The Outlaw of Torn

By Edgar Rice Burroughs

Page 80

you have wormed your sneaking way into my home? And
thought you that Simon de Montfort would throw his daughter at the head
of the first passing rogue? Who be ye, but a nameless rascal? For aught
we know, some low born lackey. Get ye hence, and be only thankful that I
do not aid you with the toe of my boot where it would do the most good."

"Stop!" cried the girl. "Stop, father, hast forgot that but for Roger
de Conde ye might have seen your daughter a corpse ere now, or, worse,
herself befouled and dishonored?"

"I do not forget," replied the Earl, "and it is because I remember that
my sword remains in its scabbard. The fellow has been amply repaid by
the friendship of De Montfort, but now this act of perfidy has wiped
clean the score. An' you would go in peace, sirrah, go quickly, ere I
lose my temper."

"There has been some misunderstanding on your part, My Lord," spoke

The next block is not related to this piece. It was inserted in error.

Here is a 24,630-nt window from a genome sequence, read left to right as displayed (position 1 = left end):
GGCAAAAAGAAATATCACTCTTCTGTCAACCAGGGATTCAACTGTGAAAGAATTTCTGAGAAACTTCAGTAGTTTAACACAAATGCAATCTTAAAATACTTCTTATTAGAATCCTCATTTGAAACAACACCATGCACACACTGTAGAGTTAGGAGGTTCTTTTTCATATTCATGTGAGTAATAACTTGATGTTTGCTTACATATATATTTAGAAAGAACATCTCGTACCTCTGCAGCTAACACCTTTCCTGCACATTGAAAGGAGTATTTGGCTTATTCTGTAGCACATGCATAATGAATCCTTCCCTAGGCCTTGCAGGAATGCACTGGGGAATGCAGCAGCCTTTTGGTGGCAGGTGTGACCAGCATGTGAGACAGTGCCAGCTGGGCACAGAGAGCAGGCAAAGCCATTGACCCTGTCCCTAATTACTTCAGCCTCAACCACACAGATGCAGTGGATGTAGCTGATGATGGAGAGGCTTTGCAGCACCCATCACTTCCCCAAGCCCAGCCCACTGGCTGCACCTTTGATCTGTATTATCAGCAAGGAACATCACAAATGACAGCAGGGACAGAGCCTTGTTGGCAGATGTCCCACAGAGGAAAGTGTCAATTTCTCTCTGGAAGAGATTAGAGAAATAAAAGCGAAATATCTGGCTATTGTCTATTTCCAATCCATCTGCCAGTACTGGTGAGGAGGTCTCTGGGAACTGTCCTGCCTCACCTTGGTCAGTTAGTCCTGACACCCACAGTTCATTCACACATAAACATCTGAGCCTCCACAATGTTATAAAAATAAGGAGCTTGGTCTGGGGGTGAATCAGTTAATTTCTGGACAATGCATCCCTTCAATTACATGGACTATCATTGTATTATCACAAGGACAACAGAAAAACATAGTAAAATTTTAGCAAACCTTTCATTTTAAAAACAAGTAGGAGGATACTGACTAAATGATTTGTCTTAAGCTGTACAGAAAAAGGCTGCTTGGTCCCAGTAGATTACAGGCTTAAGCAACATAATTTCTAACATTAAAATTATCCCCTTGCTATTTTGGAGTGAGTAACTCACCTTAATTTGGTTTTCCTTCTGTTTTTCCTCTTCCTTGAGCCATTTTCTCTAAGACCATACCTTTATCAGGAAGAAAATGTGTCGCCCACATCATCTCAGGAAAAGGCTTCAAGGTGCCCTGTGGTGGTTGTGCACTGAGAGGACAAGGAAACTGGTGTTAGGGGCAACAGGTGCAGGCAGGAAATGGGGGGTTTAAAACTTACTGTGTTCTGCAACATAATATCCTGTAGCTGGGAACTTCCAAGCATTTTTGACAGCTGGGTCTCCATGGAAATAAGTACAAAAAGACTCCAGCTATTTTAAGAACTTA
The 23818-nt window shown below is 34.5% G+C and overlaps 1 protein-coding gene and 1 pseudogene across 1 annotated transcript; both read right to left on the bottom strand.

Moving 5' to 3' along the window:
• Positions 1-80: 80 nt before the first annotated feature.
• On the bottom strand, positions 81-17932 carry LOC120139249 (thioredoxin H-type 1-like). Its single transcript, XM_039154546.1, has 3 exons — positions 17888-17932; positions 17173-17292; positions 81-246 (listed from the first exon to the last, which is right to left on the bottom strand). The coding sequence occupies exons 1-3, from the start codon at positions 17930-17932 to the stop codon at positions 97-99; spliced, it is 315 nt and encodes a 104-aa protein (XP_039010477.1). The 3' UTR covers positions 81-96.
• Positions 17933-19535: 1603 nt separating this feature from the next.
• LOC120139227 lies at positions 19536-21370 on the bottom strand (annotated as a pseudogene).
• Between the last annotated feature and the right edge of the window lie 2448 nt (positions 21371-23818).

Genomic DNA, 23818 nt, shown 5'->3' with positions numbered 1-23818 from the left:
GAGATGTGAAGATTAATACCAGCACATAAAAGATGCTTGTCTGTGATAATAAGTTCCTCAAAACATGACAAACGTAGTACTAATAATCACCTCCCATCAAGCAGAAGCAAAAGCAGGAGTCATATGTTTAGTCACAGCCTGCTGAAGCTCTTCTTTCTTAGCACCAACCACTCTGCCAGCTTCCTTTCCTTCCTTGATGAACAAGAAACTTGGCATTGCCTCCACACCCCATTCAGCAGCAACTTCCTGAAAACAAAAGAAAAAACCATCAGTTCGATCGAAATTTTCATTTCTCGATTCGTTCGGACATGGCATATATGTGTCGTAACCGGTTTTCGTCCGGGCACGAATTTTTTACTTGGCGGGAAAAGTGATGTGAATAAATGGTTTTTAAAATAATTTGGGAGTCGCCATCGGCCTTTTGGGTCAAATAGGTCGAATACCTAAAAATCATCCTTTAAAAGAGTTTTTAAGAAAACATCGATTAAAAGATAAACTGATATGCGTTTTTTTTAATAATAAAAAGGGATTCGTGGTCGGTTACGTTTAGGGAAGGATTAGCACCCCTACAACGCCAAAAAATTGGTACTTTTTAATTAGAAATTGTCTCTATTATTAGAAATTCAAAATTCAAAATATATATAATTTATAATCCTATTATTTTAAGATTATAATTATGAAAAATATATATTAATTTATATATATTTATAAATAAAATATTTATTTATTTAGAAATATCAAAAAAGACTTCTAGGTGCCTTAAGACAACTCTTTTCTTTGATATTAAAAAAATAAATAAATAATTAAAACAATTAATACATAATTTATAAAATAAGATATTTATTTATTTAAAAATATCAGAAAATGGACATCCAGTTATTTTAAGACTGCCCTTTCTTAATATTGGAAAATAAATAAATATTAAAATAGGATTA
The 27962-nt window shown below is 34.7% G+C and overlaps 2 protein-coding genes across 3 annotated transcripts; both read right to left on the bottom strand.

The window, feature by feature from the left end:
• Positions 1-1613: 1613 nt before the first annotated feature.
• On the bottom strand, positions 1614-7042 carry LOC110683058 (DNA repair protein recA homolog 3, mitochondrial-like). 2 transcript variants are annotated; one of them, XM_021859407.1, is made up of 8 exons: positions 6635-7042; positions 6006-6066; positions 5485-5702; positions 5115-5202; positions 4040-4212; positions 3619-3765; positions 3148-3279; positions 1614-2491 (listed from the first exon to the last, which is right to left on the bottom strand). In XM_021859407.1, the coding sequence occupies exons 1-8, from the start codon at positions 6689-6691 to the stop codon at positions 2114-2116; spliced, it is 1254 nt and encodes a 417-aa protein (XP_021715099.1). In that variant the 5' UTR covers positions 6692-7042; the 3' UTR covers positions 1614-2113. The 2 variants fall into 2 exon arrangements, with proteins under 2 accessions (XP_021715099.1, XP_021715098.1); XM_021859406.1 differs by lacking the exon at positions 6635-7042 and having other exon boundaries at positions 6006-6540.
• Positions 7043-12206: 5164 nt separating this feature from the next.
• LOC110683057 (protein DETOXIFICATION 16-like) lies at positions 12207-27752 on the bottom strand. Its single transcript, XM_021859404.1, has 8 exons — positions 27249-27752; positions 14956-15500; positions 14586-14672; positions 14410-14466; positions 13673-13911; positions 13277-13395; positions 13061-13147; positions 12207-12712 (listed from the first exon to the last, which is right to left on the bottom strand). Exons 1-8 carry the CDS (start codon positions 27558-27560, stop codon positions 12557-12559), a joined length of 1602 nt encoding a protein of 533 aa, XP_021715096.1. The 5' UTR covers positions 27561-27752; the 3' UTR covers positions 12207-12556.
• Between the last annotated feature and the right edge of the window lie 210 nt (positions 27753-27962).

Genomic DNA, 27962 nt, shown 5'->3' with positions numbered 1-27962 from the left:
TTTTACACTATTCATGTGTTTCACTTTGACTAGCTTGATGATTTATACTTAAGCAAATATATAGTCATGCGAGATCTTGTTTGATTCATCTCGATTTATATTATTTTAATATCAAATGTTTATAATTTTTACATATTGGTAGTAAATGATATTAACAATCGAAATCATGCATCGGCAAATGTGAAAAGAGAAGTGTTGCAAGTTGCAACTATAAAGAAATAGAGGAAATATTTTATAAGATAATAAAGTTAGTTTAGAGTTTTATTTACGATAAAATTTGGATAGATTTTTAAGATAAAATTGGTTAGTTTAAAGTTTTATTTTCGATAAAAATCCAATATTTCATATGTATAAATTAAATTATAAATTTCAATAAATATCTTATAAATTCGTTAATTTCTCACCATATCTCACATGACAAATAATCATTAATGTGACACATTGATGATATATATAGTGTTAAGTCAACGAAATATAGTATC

Norman of Torn, quietly and without apparent anger or excitement. "Your
daughter has not told me that she loves me, nor did I contemplate asking
you for her hand. When next I come, first shall I see her and if she
will have me, My Lord, I shall come to you to tell you that I shall wed
her. Norm--Roger de Conde asks permission of no man to do what he would
do."

Simon de Montfort was fairly bursting with rage but he managed to
control himself to say,

"My daughter weds whom I select, and even now I have practically closed
negotiations for her betrothal to Prince Philip, nephew of King Louis
of France. And as for you, sir, I would as lief see her the wife of the
Outlaw of Torn. He, at least, has wealth and power, and a name that be
known outside his own armor. But enough of this; get you gone, nor let
me see your face again within the walls of Leicester's castle."

"You are right, My Lord, it were foolish and idle for us to be
quarreling with words," said the outlaw. "Farewell, My Lady. I shall
return as I promised, and your word shall be law." And with a profound
bow to De Montfort, Norman of Torn left the apartment, and in a few
minutes was riding through the courtyard of the castle toward the main
portals.

As he passed beneath a window in the castle wall, a voice called to
him from above, and drawing in his horse, he looked up into the eyes of
Bertrade de Montfort.

"Take this,

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These changes were effected merely to increase the Reader's reading ease and enjoyment of the text.